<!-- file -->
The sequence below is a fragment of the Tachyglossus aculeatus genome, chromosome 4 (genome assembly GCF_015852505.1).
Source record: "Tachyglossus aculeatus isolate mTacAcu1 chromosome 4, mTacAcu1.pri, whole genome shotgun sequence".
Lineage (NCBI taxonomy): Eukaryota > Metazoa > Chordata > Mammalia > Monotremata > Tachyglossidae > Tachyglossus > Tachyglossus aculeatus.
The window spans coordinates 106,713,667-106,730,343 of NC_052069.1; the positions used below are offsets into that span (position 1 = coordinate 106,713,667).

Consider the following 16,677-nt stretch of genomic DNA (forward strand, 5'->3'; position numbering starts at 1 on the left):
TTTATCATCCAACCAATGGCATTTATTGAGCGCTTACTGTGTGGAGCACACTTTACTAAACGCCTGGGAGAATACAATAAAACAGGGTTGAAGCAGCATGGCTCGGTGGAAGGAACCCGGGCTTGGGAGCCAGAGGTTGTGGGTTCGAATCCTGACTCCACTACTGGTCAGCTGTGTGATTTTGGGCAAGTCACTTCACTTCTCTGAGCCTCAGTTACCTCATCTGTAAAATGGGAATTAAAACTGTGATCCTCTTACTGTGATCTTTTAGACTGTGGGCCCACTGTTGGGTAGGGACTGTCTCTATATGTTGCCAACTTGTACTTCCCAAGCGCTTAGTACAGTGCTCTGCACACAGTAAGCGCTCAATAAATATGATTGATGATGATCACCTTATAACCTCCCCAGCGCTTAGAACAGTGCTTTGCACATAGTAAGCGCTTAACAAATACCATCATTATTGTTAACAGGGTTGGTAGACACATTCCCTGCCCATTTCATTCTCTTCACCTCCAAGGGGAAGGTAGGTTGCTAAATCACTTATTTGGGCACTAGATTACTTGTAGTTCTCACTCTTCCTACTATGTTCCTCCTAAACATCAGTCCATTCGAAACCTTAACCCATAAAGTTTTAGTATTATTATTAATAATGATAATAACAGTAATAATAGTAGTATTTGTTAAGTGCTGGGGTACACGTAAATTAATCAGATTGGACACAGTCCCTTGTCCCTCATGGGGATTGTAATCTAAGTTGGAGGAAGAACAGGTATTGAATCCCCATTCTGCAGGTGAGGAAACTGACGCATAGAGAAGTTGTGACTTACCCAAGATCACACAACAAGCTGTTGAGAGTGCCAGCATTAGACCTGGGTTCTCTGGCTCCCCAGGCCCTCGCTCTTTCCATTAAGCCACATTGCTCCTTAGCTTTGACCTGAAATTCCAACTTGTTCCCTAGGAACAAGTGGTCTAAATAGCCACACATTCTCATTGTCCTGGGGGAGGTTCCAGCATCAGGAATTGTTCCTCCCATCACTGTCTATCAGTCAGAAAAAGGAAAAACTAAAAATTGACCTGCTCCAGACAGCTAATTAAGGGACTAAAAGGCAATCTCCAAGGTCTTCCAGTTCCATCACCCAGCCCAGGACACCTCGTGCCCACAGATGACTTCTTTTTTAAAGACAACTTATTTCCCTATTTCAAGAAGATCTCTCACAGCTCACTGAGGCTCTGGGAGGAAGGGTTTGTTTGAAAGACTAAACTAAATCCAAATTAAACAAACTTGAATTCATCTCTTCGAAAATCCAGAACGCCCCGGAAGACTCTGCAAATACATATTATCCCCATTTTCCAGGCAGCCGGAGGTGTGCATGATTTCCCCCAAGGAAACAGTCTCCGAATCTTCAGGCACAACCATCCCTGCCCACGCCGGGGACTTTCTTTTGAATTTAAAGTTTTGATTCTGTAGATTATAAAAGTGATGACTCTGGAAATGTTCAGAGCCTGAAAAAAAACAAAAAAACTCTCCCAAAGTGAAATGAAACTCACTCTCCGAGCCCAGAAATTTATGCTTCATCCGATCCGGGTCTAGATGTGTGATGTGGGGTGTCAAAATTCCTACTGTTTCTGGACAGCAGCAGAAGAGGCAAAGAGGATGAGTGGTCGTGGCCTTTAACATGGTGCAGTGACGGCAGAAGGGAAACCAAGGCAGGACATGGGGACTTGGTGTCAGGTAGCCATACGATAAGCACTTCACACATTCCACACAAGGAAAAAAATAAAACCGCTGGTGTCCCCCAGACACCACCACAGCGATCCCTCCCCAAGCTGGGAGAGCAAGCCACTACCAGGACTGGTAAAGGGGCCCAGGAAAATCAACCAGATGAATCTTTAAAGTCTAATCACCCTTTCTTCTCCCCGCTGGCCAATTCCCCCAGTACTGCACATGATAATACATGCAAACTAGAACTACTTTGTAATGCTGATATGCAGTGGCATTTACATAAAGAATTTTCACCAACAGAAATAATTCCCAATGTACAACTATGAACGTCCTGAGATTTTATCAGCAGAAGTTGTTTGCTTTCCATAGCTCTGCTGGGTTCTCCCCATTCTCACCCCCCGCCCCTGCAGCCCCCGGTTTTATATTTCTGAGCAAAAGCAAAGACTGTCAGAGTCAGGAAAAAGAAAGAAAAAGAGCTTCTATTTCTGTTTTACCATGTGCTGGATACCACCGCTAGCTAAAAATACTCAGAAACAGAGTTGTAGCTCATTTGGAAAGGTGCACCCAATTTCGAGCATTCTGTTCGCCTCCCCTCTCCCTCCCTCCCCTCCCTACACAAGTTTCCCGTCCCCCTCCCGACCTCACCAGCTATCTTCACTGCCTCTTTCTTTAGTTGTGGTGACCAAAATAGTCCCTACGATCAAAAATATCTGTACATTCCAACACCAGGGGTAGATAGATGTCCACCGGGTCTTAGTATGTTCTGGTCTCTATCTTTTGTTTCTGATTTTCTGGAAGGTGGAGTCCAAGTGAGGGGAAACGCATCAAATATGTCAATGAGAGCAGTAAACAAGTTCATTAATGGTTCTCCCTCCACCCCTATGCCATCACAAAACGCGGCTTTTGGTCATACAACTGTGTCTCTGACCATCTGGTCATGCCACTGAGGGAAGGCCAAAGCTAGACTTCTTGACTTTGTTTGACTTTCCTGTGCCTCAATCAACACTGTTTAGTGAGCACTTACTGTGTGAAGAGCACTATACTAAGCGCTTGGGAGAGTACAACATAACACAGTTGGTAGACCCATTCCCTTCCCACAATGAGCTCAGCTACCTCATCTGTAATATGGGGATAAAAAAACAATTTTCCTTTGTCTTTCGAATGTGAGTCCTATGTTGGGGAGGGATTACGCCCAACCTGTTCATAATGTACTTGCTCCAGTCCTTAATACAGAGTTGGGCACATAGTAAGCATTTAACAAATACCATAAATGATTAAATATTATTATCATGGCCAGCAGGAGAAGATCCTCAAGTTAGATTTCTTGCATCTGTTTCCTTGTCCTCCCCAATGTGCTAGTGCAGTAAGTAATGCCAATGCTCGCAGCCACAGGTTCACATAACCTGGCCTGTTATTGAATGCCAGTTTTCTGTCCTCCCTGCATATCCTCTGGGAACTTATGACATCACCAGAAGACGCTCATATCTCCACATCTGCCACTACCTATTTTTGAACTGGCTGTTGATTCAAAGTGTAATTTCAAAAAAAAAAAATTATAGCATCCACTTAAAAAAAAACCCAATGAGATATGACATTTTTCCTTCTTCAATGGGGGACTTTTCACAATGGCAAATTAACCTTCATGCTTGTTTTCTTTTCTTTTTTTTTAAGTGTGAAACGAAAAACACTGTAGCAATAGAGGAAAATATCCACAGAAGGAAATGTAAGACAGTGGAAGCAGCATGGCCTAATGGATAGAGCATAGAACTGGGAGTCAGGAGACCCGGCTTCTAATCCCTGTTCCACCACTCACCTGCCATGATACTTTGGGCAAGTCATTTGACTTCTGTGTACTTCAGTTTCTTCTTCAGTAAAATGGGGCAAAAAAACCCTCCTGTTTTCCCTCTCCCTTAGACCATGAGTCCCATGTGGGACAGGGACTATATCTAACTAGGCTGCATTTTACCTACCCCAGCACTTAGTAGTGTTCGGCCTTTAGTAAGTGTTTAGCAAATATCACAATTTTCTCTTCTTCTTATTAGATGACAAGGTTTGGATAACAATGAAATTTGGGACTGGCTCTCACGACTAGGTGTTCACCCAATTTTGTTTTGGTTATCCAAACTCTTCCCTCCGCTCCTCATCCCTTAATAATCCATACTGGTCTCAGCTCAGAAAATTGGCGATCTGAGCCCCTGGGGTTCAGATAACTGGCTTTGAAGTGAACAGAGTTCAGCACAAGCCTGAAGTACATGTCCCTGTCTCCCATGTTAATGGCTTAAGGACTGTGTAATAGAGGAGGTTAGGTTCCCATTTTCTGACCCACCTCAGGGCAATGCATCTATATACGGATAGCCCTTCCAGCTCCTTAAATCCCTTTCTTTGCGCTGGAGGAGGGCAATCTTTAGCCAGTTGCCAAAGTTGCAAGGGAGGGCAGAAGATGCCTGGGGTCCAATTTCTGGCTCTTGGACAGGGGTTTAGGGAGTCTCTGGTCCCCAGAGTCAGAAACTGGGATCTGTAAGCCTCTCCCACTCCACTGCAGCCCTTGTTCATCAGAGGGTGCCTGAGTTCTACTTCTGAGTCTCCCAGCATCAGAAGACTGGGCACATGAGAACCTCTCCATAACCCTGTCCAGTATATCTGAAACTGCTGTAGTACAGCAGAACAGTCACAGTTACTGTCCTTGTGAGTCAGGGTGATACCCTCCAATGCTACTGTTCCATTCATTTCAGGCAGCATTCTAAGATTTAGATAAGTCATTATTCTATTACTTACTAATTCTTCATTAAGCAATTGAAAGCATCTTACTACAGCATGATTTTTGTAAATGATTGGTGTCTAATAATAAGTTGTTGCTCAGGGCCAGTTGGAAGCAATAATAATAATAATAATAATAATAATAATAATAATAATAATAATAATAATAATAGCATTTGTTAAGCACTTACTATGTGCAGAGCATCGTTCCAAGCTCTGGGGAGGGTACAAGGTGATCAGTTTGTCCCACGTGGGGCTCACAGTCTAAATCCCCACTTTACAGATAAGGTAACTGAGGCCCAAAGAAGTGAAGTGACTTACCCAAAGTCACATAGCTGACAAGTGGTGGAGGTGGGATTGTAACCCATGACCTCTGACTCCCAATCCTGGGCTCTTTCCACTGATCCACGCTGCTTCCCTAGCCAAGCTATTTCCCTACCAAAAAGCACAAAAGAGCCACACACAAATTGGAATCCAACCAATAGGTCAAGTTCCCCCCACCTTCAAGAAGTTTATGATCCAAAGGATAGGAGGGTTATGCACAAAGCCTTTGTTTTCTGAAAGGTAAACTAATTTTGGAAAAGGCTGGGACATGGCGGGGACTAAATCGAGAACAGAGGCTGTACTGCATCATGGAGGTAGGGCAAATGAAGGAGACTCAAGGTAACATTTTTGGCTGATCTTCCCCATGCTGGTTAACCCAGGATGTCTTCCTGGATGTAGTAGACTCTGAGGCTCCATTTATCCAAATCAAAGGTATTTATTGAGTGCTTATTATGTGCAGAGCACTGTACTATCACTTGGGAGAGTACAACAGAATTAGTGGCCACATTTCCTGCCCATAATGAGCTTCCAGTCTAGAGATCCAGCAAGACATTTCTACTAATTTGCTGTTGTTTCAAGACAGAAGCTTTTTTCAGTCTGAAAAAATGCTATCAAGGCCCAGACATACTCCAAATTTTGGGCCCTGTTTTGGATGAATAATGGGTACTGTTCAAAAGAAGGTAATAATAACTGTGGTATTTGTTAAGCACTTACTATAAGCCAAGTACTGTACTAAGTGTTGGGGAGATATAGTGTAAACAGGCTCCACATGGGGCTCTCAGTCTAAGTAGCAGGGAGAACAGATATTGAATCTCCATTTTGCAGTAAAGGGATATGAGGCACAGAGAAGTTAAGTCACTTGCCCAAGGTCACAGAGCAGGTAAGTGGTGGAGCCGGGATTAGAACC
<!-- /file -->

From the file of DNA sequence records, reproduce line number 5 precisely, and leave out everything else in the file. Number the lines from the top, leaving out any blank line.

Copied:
Consider the following 16,677-nt stretch of genomic DNA (forward strand, 5'->3'; position numbering starts at 1 on the left):